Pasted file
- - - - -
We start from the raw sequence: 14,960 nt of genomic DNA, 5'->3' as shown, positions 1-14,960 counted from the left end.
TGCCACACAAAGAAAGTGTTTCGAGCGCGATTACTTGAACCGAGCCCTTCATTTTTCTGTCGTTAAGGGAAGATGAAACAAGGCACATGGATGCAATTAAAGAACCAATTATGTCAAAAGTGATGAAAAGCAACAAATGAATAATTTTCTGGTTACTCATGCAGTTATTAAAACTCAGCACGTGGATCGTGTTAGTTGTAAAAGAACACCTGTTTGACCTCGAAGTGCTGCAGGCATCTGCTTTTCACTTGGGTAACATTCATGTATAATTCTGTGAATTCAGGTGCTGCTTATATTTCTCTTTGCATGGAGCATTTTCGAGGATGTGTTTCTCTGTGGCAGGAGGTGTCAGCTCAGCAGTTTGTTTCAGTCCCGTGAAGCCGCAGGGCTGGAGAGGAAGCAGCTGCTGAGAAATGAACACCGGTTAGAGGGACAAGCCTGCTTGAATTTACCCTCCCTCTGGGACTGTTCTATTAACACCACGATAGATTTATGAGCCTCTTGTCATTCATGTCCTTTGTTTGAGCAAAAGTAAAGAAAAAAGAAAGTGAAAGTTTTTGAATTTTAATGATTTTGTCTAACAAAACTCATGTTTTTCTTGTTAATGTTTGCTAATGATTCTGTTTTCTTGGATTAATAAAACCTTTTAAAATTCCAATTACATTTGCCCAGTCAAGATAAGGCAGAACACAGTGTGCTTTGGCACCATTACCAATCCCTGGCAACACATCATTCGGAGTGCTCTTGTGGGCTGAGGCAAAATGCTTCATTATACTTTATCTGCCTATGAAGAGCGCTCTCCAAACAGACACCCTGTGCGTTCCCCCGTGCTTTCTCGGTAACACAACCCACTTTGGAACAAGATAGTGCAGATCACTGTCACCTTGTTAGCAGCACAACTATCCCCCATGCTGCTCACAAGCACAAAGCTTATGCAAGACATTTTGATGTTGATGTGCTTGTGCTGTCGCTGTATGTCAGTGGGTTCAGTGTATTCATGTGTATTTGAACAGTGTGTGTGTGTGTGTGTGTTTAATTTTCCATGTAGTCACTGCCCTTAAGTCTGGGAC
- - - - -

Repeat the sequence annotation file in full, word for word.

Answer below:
We start from the raw sequence: 14,960 nt of genomic DNA, 5'->3' as shown, positions 1-14,960 counted from the left end.
TGCCACACAAAGAAAGTGTTTCGAGCGCGATTACTTGAACCGAGCCCTTCATTTTTCTGTCGTTAAGGGAAGATGAAACAAGGCACATGGATGCAATTAAAGAACCAATTATGTCAAAAGTGATGAAAAGCAACAAATGAATAATTTTCTGGTTACTCATGCAGTTATTAAAACTCAGCACGTGGATCGTGTTAGTTGTAAAAGAACACCTGTTTGACCTCGAAGTGCTGCAGGCATCTGCTTTTCACTTGGGTAACATTCATGTATAATTCTGTGAATTCAGGTGCTGCTTATATTTCTCTTTGCATGGAGCATTTTCGAGGATGTGTTTCTCTGTGGCAGGAGGTGTCAGCTCAGCAGTTTGTTTCAGTCCCGTGAAGCCGCAGGGCTGGAGAGGAAGCAGCTGCTGAGAAATGAACACCGGTTAGAGGGACAAGCCTGCTTGAATTTACCCTCCCTCTGGGACTGTTCTATTAACACCACGATAGATTTATGAGCCTCTTGTCATTCATGTCCTTTGTTTGAGCAAAAGTAAAGAAAAAAGAAAGTGAAAGTTTTTGAATTTTAATGATTTTGTCTAACAAAACTCATGTTTTTCTTGTTAATGTTTGCTAATGATTCTGTTTTCTTGGATTAATAAAACCTTTTAAAATTCCAATTACATTTGCCCAGTCAAGATAAGGCAGAACACAGTGTGCTTTGGCACCATTACCAATCCCTGGCAACACATCATTCGGAGTGCTCTTGTGGGCTGAGGCAAAATGCTTCATTATACTTTATCTGCCTATGAAGAGCGCTCTCCAAACAGACACCCTGTGCGTTCCCCCGTGCTTTCTCGGTAACACAACCCACTTTGGAACAAGATAGTGCAGATCACTGTCACCTTGTTAGCAGCACAACTATCCCCCATGCTGCTCACAAGCACAAAGCTTATGCAAGACATTTTGATGTTGATGTGCTTGTGCTGTCGCTGTATGTCAGTGGGTTCAGTGTATTCATGTGTATTTGAACAGTGTGTGTGTGTGTGTGTGTTTAATTTTCCATGTAGTCACTGCCCTTAAGTCTGGGAC